A parallel randomized double blind placebo controlled trial with allocation ratio of 1:1 was planned at a single site.
The study was based in the pediatric and adult medicine wards of King George’s Medical University (KGMU) hospital in Lucknow - the capital city of Uttar Pradesh. This is a teaching hospital which caters mostly to the poor and seriously ill from the city and surrounding districts extending upto Nepal.
Prior approval for the trial was obtained from the Institutional Ethics Committee and Drug Controller General of India (DCGI). Consent and adverse event forms were filled up for each patient. A Data Safety Monitoring Board (DSMB) with nine members was formed.
Drug and placebo
Minocycline hydrochloride and placebo powder for suspension were obtained from Unimark Remedies, India in identical bottles. Placebo differed from drug in the active ingredient being absent. The bottles were supplied in lots – four bottles/lot for children upto 12 years old and three bottles/lot for older patients. All the bottle lots were labeled individually at INCLEN before sending to the study site for use. The bottles bearing same lot ID were used for only one patient.
Randomisation & masking
The bottles of minocycline drug and placebo powder were supplied to a 3rd party- an independent member from International Clinical Epidemiology Network (INCLEN), New Delhi, who generated the randomization list with blocks of four. Separate randomization was done for children aged < =12 years and older patients.
Contents of bottles (appearance, colour, smell) were similar. The randomization sequence and code of the bottle lots were kept in safe custody by INCLEN. The patient, personnel assessing outcomes and person entering data were blinded as to drug or placebo received.
From late August 2012 to May 2013, we actively screened patients hospitalized in pediatric (age < =12 years) and adult medicine wards with AES for enrollment in the study. Inclusion criteria for enrollment were i) age > three years but excluding women of child bearing age (between 16 and 44 years) ii) Presence of AES defined as fever with altered sensorium of < = seven days duration. Exclusion criteria were i) a firm alternative etiological diagnosis ii) consent for participation not obtained and iii) some contraindication to drug administration. Written informed consent for participation in the study was taken from the patient’s guardian. As patients were admitted, those meeting inclusion criteria without any exclusion criteria were enrolled and randomized to receive the next numbered bottle lot. No changes to eligibility criteria or outcome measures were made after commencement of the trial.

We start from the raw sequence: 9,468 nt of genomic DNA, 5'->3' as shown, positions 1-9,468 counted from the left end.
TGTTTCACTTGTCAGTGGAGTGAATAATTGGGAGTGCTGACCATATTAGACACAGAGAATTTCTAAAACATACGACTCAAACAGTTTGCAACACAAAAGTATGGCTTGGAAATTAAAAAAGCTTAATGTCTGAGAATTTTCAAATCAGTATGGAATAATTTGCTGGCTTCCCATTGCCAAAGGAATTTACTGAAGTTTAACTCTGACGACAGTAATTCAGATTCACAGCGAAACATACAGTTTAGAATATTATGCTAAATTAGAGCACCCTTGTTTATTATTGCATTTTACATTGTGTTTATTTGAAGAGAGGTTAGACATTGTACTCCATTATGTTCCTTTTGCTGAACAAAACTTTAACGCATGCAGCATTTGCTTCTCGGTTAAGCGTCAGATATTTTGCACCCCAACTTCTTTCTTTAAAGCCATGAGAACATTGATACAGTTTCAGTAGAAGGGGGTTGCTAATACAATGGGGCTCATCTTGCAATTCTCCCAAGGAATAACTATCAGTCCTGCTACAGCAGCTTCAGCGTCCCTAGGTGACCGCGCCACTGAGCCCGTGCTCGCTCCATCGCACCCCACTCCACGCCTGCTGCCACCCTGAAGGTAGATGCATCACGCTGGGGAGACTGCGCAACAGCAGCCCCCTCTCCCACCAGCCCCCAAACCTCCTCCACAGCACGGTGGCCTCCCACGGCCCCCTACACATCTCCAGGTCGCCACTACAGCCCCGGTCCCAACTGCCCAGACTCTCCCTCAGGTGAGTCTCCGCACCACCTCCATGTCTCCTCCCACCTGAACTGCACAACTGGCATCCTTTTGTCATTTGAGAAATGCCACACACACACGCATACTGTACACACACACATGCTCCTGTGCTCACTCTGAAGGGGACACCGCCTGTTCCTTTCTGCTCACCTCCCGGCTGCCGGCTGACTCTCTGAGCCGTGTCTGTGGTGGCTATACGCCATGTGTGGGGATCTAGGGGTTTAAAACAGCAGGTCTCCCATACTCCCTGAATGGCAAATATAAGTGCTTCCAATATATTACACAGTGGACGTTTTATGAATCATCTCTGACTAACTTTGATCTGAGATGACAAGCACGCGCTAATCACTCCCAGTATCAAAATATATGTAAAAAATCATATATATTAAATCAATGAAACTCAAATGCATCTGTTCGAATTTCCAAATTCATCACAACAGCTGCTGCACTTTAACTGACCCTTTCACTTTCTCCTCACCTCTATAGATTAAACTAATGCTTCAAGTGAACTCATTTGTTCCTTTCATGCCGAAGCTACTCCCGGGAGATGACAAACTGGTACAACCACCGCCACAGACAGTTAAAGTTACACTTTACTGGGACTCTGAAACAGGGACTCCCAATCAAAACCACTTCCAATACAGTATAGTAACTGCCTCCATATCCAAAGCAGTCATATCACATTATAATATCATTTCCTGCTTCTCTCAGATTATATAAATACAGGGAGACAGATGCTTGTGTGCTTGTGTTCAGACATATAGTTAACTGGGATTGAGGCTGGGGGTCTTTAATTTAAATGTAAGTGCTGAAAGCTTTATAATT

Enrollment, treatment and work up
At admission, a detailed history, physical and neurological examination was recorded on predesigned data collection forms. Intracranial tension could not be measured but presence of hypertension with bradycardia or decerebrate posturing or Cheyne Stokes type of breathing were taken as suggestive of raised intracranial tension. A standardized work up of patients of AES as used here was adopted - including blood counts, smear and rapid test for malaria, blood urea, blood culture, serum electrolytes, creatinine and liver function tests. Neuroimaging was done whenever possible. Cerebrospinal fluid (CSF) if obtained by lumbar puncture by the treating team was examined for cell count, sugar, protein, gram stain and bacterial culture. Supportive treatment with antipyretics, anticonvulsants, nursing care, intravenous fluids, cerebral dehydrants, oxygen , ventilation and vasopressors as needed was given to patients. Intravenous ceftriaxone was also usually administered for 7–10 days. Minocycline (or placebo) suspension was reconstituted and given through nasogastric tube for seven days at a loading dose of 5 mg/kg/day followed by 2 · 5 mg/kg 12 hourly in children upto 12 years old and 200 mg loading dose followed by 100 mg 12 hourly in older patients. The agent was started by the study personnel soon after the patient was enrolled and randomized. Code on the bottle was recorded. Every dose administered was entered on the case sheet and signed. If a dose was vomited out within half hour it was repeated. If an alternative diagnosis was made after starting the agent, it was continued but specific treatment was also given. Even if the agent was withdrawn due to some contraindication later on, the patient was followed up for outcome. Contraindications were abnormal liver enzymes greater than five times normal or abnormal renal function with blood urea exceeding 35 mmol/l, diarrhea, rash or severe gastric bleeding.